Operation Warp Speed Chief Says Life Will Return to Normal With a Coronavirus Vaccine

Moncef Slaoui, the chief advisor of Operation Warp Speed, the U.S. government's effort to quickly develop ways to prevent and treat COVID-19, has said a vaccine could enable people to return to their pre-pandemic lives.

Slaoui made the comments on the United States Department of Health and Human Services (HHS) podcast Learning Curve last week. Host Michael Caputo, assistant secretary for public affairs at the HHS, asked Slaoui to describe the aims of Operation Warp Speed to listeners.

In May, President Donald Trump appointed the venture capitalist and former head of pharmaceutical giant GlaxoSmithKline's vaccines department to lead the $10 billion effort alongside four-star Army General Gustave Perna. It is hoped it will help deliver 300 million vaccine doses by January 2021.

Slaoui told Caputo: Operation Warp Speed is about "the ultimate solution or resolution to controlling the coronavirus pandemic." This would come via both the development of vaccines and treatments, he said.

"We are focusing on either accelerating treatments to be developed and help patients live, save their lives, decrease their hospitalization time, prevent them from getting hospitalized.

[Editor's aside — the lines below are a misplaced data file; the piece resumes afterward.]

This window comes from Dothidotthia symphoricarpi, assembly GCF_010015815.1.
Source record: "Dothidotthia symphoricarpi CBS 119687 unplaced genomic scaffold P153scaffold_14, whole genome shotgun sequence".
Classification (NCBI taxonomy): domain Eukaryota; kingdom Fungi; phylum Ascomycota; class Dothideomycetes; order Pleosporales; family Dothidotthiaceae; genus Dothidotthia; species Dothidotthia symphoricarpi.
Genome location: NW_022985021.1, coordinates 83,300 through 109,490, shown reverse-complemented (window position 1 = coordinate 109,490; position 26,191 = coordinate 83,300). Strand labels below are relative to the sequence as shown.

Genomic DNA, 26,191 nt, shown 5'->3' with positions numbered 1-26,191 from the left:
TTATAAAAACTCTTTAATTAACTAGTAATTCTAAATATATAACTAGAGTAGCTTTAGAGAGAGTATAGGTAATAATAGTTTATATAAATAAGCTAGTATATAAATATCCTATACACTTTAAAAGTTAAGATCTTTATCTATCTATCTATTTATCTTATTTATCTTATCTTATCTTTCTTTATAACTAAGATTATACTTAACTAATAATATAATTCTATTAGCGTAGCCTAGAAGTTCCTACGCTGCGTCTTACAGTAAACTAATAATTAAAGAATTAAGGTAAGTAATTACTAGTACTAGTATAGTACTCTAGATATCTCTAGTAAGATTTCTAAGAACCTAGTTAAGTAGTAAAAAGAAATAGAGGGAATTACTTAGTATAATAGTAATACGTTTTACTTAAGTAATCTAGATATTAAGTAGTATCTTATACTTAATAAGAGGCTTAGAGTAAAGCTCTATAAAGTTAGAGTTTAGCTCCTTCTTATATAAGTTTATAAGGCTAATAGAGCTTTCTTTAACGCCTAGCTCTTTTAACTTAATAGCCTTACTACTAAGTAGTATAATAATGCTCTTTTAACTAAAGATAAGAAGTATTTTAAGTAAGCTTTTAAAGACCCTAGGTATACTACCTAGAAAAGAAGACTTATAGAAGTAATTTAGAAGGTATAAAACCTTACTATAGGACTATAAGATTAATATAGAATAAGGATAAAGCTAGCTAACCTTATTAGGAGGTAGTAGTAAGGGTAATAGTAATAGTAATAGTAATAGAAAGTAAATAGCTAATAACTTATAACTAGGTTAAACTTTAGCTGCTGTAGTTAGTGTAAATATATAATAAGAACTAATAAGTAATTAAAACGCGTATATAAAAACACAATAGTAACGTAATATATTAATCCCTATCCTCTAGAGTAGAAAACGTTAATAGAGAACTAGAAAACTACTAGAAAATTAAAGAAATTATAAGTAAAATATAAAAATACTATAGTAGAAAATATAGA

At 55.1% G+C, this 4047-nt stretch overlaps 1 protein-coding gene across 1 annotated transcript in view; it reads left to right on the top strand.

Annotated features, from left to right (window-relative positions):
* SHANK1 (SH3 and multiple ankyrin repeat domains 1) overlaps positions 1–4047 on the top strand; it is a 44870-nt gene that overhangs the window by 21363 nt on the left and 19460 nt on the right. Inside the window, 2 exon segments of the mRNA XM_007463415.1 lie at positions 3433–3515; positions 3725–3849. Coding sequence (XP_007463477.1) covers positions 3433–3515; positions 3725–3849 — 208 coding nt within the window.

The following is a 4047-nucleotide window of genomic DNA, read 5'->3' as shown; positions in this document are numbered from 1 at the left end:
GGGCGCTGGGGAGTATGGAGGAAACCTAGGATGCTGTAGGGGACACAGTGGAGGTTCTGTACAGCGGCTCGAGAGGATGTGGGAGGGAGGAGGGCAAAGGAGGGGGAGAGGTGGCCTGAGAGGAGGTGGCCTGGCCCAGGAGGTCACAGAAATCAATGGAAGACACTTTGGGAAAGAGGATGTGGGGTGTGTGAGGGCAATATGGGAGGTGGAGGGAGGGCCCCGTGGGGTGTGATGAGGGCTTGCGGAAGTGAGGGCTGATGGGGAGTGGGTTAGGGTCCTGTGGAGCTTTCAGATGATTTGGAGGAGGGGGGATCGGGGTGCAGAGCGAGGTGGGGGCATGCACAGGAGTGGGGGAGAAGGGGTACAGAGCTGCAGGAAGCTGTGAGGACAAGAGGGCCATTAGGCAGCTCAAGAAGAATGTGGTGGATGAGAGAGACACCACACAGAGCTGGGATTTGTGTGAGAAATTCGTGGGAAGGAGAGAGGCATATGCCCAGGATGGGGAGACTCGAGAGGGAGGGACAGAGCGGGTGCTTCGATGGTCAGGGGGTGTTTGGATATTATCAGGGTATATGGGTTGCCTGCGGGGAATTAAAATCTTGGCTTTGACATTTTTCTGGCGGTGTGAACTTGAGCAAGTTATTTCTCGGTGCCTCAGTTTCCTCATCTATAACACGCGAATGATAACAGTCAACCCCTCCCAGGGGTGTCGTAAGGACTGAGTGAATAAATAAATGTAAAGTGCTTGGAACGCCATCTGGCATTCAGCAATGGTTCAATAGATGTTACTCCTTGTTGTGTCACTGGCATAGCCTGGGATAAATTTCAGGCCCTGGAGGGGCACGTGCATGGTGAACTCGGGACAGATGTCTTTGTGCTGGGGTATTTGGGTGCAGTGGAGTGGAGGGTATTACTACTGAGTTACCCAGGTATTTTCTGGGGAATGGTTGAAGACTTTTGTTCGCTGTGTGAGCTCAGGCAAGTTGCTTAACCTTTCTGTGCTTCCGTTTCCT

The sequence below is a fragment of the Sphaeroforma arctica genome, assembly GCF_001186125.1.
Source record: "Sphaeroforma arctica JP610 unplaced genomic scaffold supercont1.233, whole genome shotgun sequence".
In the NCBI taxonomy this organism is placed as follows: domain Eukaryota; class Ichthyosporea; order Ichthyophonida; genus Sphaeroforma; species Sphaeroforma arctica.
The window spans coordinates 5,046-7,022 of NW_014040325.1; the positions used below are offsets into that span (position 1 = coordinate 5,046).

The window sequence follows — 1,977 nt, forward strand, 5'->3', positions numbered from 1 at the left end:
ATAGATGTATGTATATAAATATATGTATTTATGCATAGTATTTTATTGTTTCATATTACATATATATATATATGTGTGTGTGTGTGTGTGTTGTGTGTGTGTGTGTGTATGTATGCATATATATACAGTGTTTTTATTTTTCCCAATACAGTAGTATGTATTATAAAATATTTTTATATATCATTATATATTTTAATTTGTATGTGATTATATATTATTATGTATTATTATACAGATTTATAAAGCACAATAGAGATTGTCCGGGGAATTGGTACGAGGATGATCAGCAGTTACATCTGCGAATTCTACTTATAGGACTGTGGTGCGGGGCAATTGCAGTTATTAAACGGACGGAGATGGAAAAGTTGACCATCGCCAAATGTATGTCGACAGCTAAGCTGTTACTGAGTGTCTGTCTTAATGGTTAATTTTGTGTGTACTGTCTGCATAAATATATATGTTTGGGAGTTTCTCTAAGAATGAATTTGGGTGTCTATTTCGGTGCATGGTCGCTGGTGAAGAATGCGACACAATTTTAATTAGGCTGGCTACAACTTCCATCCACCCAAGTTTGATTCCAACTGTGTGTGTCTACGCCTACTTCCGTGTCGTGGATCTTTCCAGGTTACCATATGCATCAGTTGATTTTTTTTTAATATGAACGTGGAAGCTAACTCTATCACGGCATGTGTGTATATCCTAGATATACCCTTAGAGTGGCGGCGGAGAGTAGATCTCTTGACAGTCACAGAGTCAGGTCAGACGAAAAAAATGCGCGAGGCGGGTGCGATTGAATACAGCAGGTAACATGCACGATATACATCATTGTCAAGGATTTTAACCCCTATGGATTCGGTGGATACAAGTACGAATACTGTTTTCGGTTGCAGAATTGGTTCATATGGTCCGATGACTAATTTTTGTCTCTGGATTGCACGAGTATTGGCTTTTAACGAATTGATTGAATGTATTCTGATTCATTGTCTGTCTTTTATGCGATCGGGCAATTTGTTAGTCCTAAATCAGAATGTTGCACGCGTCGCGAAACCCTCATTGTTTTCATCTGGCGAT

"And then, at the same time, accelerating the development of vaccines that will ultimately allow us to reopen society and live life like we used to live it," he said.

Slaoui said he hoped vaccine candidates being researched will be shown to be safe and effective for use by this fall.

"I'm convinced we will have effective vaccines, and I'm convinced it will happen at a pace that is unprecedented. Are we going to have them in 10 months, or 12 months, or 13 months? I can't predict with that level of precision, but it's going to be incredibly fast," he said.

The speed of development partly comes down to the money being injected into the projects, according to Slaoui.

"It's a very big financial risk, but it doesn't cut any one of the important sets of information and understanding of the functioning and performance of the vaccines or the medicines," he said.

His assertion mirrored previous comments by Dr. Anthony Fauci, a top immunologist, director of the National Institute of Allergy and Infectious Diseases, and member of the White House coronavirus task force.

In an interview on CNN's The Axe Files, Fauci said: "Understandably people are concerned, but safety is not being compromised."